Muhammad Owais was one of the two deaf students selected to represent Pakistan in the 2013-2014 academic year. He spent his year in Seattle, Washington attending a mainstream school and learned about technologies that made his stay in USA accessible. From the time of his return, he has taken part in sports activities and motivates the deaf youth to participate in various events.

Azima Dhanjee is a Child of Deaf Adult (CODA) and was a part of the YES program. During her training programs, she was the interpreter for Owais and since her return, has worked with YES Pakistan to recruit further deaf youth to participate in the program. In addition, she works with YES as an English Language Trainer for newly recruited batches.

Arhum Ishtiaq has undertaken several roles in a range of projects with YES Pakistan and Society for International Education. Currently, he is a technology expert with experience in teaching Mind Craft at community-based sessions. He was also a mentor at YES Pre-Departure Orientation in Washington, D.C. in the year 2017.

The project first started with a recruitment process, where 20 students were selected based on their previous understanding of Sign Language and connection with the Deaf Community. In total, 36 classes were held every weekend for four months. The classes included basic in-house training, visits to deaf schools, organizations and on-field work with the deaf individuals. Moreover, it got an opportunity to interact with the Deaf Community by means of events like Eid Milan Party, Youth Activity Day, and Deaf Theatre Competition. This allowed the participants to practice what they have learnt with the target audience. The teaching module included how to give personal introduction, alphabet signing both single and double-handed, vocabulary-specific sign of words using available dictionaries, specific sign of phrases and sentences, code of ethics, and rules and regulations to become an interpreter. We also trained them on how to interpret any dialogue for in-person and video-based interpretation. During the course, we arranged a meeting with the deaf community where they directly communicated with the trainees and assisted them in improving their language skills and at the same time, bridging the communication gap between the two.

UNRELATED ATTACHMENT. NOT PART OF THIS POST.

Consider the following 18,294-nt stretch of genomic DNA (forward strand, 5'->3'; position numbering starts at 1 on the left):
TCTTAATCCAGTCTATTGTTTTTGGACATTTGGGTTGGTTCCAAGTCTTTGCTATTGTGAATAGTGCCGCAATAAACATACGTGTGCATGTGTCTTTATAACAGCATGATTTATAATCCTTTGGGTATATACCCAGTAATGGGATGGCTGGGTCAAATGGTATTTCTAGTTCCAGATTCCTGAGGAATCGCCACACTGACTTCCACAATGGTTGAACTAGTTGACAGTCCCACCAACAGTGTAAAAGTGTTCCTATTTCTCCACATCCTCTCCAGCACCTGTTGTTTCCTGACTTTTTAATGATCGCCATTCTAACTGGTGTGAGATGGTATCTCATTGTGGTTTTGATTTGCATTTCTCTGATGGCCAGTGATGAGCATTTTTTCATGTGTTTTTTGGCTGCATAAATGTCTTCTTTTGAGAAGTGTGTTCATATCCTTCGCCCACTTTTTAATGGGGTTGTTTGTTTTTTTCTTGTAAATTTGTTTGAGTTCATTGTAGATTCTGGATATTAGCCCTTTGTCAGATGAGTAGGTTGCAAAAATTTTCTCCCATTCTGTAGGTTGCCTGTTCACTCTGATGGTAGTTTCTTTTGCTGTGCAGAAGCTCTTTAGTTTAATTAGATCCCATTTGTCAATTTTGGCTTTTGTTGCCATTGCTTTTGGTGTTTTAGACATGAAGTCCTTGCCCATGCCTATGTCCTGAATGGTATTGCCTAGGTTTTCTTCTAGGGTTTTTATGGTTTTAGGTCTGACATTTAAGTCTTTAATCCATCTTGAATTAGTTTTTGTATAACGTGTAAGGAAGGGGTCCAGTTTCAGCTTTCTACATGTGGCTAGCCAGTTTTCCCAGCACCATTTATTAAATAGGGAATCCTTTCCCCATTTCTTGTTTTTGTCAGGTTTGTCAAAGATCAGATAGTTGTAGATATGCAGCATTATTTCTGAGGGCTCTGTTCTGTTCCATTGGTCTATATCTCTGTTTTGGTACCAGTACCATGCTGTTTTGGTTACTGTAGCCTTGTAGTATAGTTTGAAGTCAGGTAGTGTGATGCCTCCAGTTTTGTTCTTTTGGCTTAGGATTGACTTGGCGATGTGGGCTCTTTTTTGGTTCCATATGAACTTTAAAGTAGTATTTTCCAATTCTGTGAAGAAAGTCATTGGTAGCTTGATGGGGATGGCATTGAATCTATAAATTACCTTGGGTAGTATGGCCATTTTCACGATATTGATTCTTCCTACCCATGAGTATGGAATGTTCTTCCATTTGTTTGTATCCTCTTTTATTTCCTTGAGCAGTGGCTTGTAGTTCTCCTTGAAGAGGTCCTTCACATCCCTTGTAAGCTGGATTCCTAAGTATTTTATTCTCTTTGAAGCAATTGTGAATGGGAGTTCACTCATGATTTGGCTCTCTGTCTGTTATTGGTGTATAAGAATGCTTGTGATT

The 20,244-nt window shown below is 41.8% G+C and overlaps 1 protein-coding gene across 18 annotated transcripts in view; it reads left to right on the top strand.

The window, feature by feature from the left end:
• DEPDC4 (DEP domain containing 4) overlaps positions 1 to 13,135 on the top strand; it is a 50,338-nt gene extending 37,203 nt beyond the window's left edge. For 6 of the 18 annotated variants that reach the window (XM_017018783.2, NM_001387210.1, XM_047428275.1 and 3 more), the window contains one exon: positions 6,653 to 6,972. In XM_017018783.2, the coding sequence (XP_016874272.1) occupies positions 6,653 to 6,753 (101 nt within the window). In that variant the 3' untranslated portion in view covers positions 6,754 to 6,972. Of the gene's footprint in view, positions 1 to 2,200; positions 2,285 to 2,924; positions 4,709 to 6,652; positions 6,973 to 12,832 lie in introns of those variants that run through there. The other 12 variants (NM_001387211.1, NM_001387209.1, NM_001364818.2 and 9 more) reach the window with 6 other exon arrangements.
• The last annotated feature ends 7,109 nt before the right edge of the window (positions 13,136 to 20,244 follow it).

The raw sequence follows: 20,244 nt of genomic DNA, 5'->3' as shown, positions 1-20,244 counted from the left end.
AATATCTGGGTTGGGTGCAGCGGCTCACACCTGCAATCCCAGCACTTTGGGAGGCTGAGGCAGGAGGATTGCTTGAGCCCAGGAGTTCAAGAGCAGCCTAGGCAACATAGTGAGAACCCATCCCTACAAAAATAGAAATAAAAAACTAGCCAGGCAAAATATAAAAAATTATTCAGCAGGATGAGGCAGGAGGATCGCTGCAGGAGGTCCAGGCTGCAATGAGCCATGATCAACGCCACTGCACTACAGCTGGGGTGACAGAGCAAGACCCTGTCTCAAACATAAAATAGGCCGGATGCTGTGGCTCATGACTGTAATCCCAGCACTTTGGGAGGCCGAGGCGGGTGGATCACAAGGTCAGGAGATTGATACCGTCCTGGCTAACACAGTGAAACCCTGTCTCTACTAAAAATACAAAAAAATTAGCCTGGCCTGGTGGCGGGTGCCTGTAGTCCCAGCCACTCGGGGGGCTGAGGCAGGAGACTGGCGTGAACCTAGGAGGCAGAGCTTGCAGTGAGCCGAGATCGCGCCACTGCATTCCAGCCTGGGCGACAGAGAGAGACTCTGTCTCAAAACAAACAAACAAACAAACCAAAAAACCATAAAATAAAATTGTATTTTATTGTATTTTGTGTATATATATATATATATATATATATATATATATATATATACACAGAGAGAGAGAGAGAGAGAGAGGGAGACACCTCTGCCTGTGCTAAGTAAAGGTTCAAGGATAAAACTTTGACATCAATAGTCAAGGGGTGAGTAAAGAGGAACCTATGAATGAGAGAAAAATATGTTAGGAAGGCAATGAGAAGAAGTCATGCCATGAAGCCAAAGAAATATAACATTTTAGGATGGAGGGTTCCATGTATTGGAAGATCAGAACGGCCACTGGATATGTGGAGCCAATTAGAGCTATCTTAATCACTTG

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With a majority of trainees now certified as professional interpreters, YES PSL Training Program has singlehandedly soared the full-time interpreter’s headcount across the country by double-digit percentages and it looks forward to continue building that progress even further up with its future batches of the program. It is also to be noted that this has been the first time that a professional interpretation program was conducted in Pakistan and ConnectHear is proud to have been the one to mark that milestone. The project also helped in generating a uniform system for all interpreters to follow and abide by. The interpreters will engage in various interpretation projects (both in-person and video-based) as a source of serving the 10,000,000 deaf individuals based in Pakistan and earning a decent income on the go.